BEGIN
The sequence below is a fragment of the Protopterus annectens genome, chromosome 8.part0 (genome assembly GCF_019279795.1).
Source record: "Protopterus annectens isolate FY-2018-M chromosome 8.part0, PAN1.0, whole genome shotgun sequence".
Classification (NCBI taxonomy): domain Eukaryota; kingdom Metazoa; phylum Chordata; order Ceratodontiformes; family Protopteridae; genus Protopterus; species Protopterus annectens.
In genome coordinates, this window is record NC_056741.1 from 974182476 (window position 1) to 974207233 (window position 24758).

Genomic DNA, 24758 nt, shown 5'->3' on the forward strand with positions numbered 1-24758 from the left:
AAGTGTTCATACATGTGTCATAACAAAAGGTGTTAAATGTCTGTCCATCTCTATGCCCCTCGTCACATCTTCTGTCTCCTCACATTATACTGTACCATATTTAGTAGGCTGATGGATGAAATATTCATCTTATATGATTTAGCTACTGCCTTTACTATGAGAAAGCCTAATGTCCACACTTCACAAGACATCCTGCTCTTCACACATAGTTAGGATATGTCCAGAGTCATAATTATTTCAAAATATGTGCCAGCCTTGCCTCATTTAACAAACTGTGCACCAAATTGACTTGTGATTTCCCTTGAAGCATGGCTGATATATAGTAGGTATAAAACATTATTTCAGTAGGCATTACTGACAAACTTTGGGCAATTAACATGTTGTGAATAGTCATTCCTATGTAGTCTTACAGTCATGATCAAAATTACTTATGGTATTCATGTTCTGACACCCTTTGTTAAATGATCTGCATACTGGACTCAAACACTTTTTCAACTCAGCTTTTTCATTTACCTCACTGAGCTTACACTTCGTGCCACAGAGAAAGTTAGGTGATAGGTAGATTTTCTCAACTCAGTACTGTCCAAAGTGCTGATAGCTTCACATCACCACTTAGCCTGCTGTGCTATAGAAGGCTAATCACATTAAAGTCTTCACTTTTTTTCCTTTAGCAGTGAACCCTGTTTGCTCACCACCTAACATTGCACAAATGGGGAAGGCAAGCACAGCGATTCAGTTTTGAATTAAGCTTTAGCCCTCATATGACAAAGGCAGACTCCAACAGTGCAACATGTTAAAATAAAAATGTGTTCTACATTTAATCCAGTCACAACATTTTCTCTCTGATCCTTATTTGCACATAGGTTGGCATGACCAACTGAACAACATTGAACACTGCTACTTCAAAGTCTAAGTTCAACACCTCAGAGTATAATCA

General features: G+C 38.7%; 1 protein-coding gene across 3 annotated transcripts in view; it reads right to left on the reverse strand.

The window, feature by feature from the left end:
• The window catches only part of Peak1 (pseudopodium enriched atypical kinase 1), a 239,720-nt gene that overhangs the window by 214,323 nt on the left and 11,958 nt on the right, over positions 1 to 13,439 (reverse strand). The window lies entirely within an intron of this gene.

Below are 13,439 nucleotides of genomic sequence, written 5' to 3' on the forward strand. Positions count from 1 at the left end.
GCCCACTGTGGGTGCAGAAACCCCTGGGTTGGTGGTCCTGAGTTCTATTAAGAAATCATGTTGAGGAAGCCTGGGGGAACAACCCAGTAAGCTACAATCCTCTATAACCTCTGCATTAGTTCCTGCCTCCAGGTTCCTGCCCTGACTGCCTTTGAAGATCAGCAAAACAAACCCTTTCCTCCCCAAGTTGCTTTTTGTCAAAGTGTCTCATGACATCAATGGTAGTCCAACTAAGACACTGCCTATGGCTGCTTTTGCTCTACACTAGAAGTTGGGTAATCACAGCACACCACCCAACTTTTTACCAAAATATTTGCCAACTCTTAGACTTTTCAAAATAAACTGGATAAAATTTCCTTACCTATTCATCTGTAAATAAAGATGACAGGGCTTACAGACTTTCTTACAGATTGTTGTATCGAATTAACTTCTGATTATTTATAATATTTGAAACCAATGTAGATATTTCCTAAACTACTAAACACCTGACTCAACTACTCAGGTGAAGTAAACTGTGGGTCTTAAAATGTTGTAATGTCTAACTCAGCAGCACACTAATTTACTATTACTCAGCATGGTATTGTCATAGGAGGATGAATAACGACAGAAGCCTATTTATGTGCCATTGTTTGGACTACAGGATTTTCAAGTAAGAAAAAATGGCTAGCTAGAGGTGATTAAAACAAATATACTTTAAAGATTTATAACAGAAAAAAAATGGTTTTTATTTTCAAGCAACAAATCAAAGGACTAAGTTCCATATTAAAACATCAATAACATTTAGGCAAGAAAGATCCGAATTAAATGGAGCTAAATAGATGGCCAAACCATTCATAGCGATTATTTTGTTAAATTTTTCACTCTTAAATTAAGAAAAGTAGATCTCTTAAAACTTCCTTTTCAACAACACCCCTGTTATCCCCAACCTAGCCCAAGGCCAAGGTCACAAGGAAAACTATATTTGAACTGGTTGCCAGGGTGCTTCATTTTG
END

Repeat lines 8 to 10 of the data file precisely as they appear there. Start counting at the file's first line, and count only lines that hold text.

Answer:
The window, feature by feature from the left end:
• The window catches only part of Peak1 (pseudopodium enriched atypical kinase 1), a 239,720-nt gene that overhangs the window by 214,323 nt on the left and 11,958 nt on the right, over positions 1 to 13,439 (reverse strand). The window lies entirely within an intron of this gene.

Below are 13,439 nucleotides of genomic sequence, written 5' to 3' on the forward strand. Positions count from 1 at the left end.